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Another problem I try to solve (NOTE this is not a homework but what popped into my head), I'm trying to improve my problem-solving skills in Java. I want to display this:

Students               ID    #
Carol McKane    920    11
James Eriol        154    10
Elainee Black       462    12

What I want to do is on the 3rd column, display the number of characters without counting the spaces. Give me some tips to do this. Or point me to Java's robust APIs, cause I'm not yet that familiar with Java's string APIs. Thanks.

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So you want a running tally?? ie the first line would display "2", the second would display "4" ...etc, or would you just like to display it for the individual row? –  MadProgrammer Oct 5 '12 at 6:26
1  
"So you want a running tally??" - I read that as "So you want to run Italy??" :) –  Rich Oct 5 '12 at 6:44
    
No, What I want to do is on the 3rd column, display the number of characters without counting the spaces. –  bEtTy Barnes Oct 5 '12 at 6:45

4 Answers 4

up vote 1 down vote accepted

Probably the shortest and easiest way:

    String[][] students = { { "Carol McKane", "James Eriol", "Elainee Black" }, { "920", "154", "462" } };


    for (int i = 0 ; i < students[0].length; i++) {
        System.out.println(students[0][i] + "\t" + students[1][i] + "\t" + students[0][i].replace( " ", "" ).length() );
    }

replace(), replaces each substring (" ") of your string and removes it from the result returned, from this temporal string, without spaces, you can get the length by calling length() on it... The String name will remain unchanged.

http://docs.oracle.com/javase/7/docs/api/java/lang/String.html

cheers

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Thanks, how about in array? –  bEtTy Barnes Oct 5 '12 at 6:37
    
ugdated the answer, so the names are read from an array .. –  Naytzyrhc Oct 5 '12 at 6:41
    
I mean in my above issue, a 2D array? like this: String[][] students = { { "Carol McKane", "James Eriol", "Elainee Black" }, { "920", "154", "462" } }; –  bEtTy Barnes Oct 5 '12 at 6:43
    
again updated it. anyways your array design is pretty poor, I'd recommend to change it to String[][] students = { { "Carol McKane", "920"} , {"James Eriol", "154" }, {"Elainee Black", "462" }}; –  Naytzyrhc Oct 5 '12 at 6:57
    
Why is it poor? –  bEtTy Barnes Oct 5 '12 at 7:03

It sounds like you just want something like:

public static int countNonSpaces(String text) {
    int count = 0;
    for (int i = 0; i < text.length(); i++) {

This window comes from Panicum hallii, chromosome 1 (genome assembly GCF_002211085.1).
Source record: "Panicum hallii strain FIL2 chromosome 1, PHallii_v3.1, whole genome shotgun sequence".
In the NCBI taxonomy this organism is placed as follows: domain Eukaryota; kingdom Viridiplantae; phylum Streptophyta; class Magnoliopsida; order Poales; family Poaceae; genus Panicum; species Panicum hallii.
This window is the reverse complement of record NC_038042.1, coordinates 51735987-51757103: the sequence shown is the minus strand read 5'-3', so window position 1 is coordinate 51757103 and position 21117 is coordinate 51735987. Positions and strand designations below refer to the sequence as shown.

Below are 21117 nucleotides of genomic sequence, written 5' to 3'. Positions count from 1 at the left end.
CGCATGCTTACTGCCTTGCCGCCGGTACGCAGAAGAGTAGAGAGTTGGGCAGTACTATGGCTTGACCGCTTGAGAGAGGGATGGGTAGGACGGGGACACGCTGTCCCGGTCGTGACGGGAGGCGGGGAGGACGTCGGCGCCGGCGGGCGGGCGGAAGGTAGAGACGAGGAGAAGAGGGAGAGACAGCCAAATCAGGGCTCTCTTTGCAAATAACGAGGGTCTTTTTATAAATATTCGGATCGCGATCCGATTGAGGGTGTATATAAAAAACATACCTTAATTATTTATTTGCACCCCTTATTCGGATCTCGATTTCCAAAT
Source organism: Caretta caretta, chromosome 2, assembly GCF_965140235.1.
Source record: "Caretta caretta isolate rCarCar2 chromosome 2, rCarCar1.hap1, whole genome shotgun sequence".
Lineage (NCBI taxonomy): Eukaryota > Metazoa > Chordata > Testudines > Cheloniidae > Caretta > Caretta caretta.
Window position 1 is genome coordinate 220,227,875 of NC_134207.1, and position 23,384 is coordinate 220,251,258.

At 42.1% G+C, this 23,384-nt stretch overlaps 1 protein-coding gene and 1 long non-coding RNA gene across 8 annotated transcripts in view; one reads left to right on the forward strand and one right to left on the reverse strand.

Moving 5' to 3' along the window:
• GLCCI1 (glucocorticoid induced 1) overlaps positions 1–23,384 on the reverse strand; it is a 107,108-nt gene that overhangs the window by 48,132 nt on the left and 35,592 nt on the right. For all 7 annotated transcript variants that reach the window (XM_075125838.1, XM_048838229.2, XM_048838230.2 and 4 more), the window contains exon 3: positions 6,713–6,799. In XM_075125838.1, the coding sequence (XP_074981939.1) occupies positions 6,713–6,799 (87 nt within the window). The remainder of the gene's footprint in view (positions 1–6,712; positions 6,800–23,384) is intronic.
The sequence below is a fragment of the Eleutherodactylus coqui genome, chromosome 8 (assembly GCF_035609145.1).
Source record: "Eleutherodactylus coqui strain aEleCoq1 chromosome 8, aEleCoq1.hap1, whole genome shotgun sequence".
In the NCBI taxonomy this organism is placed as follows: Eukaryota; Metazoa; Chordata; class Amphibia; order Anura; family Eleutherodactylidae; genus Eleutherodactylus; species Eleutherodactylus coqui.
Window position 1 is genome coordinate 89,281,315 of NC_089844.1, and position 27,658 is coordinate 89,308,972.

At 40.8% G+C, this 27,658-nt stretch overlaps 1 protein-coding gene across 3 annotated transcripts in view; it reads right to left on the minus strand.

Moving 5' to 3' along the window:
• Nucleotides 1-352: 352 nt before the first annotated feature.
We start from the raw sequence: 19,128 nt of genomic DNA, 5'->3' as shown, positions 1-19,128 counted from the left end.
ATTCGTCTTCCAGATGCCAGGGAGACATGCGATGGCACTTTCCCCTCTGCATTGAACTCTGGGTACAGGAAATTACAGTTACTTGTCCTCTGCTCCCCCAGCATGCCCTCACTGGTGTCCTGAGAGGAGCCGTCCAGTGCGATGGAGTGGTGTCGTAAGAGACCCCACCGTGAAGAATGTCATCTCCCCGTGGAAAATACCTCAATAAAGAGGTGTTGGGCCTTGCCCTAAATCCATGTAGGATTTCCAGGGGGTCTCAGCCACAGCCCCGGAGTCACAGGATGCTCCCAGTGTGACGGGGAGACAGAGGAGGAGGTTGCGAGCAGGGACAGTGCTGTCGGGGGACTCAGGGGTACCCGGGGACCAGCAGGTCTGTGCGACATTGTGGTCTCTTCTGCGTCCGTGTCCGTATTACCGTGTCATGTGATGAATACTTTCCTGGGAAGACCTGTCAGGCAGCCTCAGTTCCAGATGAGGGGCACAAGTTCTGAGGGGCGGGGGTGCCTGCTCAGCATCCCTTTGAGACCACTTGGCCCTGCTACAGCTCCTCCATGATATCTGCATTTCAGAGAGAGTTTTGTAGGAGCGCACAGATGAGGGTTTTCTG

if (text.charAt(i) != ' ') {
            count++;
        }
    }
    return count;
}

You may want to modify this to use Character.isWhitespace instead of only checking for ' '. Also note that this will count pairs outside the Basic Multilingual Plane as two characters. Whether that will be a problem for you or not depends on your use case...

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Do you mean "the number of characters in the name without counting the spaces"? - yeah. I just edited my post. thanks for clarifying. –  bEtTy Barnes Oct 5 '12 at 6:28

Think of solving a problem and presenting the answer as two very different steps. I won't help you with the presentation in a table, but to count the number of characters in a String (without spaces) you can use this:

String name = "Carol McKane";
int numberOfCharacters = name.replaceAll("\\s", "").length();

The regular expression \\s matches all whitespace characters in the name string, and replaces them with "", or nothing.

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1  
Without counting spaces? –  Jon Skeet Oct 5 '12 at 6:27
    
Good catch, thanks. –  Cory Kendall Oct 5 '12 at 6:30
    
Yeah I have coded the table, but what I'm missing is the counting part of characters. –  bEtTy Barnes Oct 5 '12 at 6:31
    
Thanks, I've just figured it out with all your help!~ –  bEtTy Barnes Oct 5 '12 at 7:02

To learn more about it you should watch the API documentation for String and Character

Here some examples how to do:

// variation 1
int count1 = 0;
for (char character : text.toCharArray()) {
    if (Character.isLetter(character)) {
        count1++;
    }
}

This uses a special short from of "for" instruction. Here's the long form for better understanding:

// variation 2
int count2 = 0;
for (int i = 0; i < text.length(); i++) {
    char character = text.charAt(i);
    if (Character.isLetter(character)) {
        count2++;
    }
}

BTW, removing whitespaces via replace method is not a good coding style to me and not quite helpful for understanding how string class works.

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